It is supposed that the inmates of the Company's boarding-house, 100 in number, nearly all perished in the flames.  A special messenger was dispatched to this city last evening for supplies for the people of Peshtigo, and the steamer George L. Dunlap left this morning with everything necessary for their sustenance and comfort.

Aid for Wisconsin and Michigan

E. C. FISHER, President of the Anchor Life Insurance Company, No. 178 Broadway, states that being personally acquainted with the people of Maintee, Mich., whose homes have been destroyed, he will gladly take charge of and forward any donations, either in money, clothing, or other necessities, that the generous-hearted may contribute for their relief.  Acknowledgements will be made through the public press."

Sunday, October 9, 2011

The Great Peshtigo Fire - Reporting the Unimaginable Part 2

Tonight I'm continuing to blog about the Great Peshtigo Fire.  The article I'm transcribing is a bit long so, as I mentioned in yesterday's post, I'm breaking it up for easier reading.  Tonight's portion of the news article (taken from the Green Bay [Wis.] Advocate and reprinted in the New York Times) is the account of what happened by G. J. Tisdale.  The NYT also includes information as to the situation in other cities/regions of Wisconsin.  Rosiere, where my husband's ancestors were is briefly mentioned toward the end as a town of previously having 180 houses now with only 5 left. 

The account of Mr. Tisdale is well worth reading.  I know much of this can be difficult to read, but I promise a miraculous end to my series of posts!  Stay tuned.

New York Times, 17OCT1871, pg4
"...G. J. TISDALE makes the following statement in regard to the calamity at Peshtigo:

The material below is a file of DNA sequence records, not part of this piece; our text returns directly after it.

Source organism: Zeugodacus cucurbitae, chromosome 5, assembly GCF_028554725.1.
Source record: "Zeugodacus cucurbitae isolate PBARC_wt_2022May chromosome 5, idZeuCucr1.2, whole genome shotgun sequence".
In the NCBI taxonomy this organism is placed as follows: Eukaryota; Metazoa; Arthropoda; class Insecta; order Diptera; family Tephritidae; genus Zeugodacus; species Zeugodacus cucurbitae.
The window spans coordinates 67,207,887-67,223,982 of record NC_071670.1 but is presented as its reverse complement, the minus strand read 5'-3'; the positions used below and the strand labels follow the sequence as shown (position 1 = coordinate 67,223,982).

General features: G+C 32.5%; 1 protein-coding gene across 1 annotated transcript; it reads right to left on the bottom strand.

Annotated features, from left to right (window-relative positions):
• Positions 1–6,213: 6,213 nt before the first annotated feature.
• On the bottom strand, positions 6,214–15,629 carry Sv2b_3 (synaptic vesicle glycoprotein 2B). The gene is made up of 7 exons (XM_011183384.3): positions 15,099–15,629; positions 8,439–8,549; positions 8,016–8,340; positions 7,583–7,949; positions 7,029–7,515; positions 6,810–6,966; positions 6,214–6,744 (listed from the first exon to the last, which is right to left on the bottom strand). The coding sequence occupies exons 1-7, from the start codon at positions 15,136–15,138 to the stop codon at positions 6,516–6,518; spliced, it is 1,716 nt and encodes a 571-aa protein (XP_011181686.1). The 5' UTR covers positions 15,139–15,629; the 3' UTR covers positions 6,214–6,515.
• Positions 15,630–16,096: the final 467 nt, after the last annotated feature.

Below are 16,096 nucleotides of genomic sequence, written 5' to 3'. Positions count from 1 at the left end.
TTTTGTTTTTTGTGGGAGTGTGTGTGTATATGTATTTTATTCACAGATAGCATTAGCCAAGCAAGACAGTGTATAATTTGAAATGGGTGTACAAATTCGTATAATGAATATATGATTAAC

'During the day - sabbath - the air was filled with smoke, which grew dense toward evening, and it was noticed that the air, which was quite chilly during the day, grew quite warm, and hot puffs were quite frequent in the evening.  About 8 1/2 o'clock at night we could see there was a heavy fire to the south-west of the town, and a dull roaring sound, like that of a heavy wind, came up from that quarter.  At 9 o'clock the wind was blowing very fresh, and by 9 1/2 a perfect gale.  The roar of the approaching tornado grew more terrible at 10.  When the fire struck the town it seemed to swallow up and literally drown everything.  The fire came on swifter than a race-horse, and within twenty minutes of the time it struck the outskirts of the town, everything was in flames.  What followed beggars all description.  About the time the fire reached the Peshtigo House, I ran out at the east door, and as I stepped on the platform the wind caught me and hurled me some distance on my head and shoulders and blew me on my face several times on going to the river.  Then came a fierce, devouring, pitiless rain of fire and sand, so hot as to ignite everything it touched.  I ran into the water, prostrated myself, and put my face in the water, and threw water over my back and head.  The heat was so intense that I could keep my head out of water but a few seconds at a time for the space of nearly an hour.  Saw logs in the river caught fire and burned.  A cow came to me and rubbed her neck against me and bawled piteously.  I heard men, women, and children crying for help, but was utterly powerless to help any one.  What was my experience was the experience of others.  Within three hours of the time the fire struck the town the site of Peshtigo was literally a sand desert, dotted over with smoking ruins.  Not a hen-coop or even a dry-goods box was left.  Through the sugar-bush the case seems to be even worse than in the town, as the chances for escape were much less than near the river.  I estimate the loss of life to be at least 300 in the town and sugar-bush.  Great numbers were drowned in the river.  Cattle and horses were burned in the stalls.  The Peshtigo Company's barn burned with over fifty horses in the stable.  A great many women and children and men were burned in the streets, and in places so far from any thing combustible that it would seem impossible they should burn.  They were burned to a crisp.  Whole families, heads of families, children, mothers, fathers, brothers and sisters, were burned, and remnants of families were running hither and thither, wildly calling and looking for their relatives after the fire.'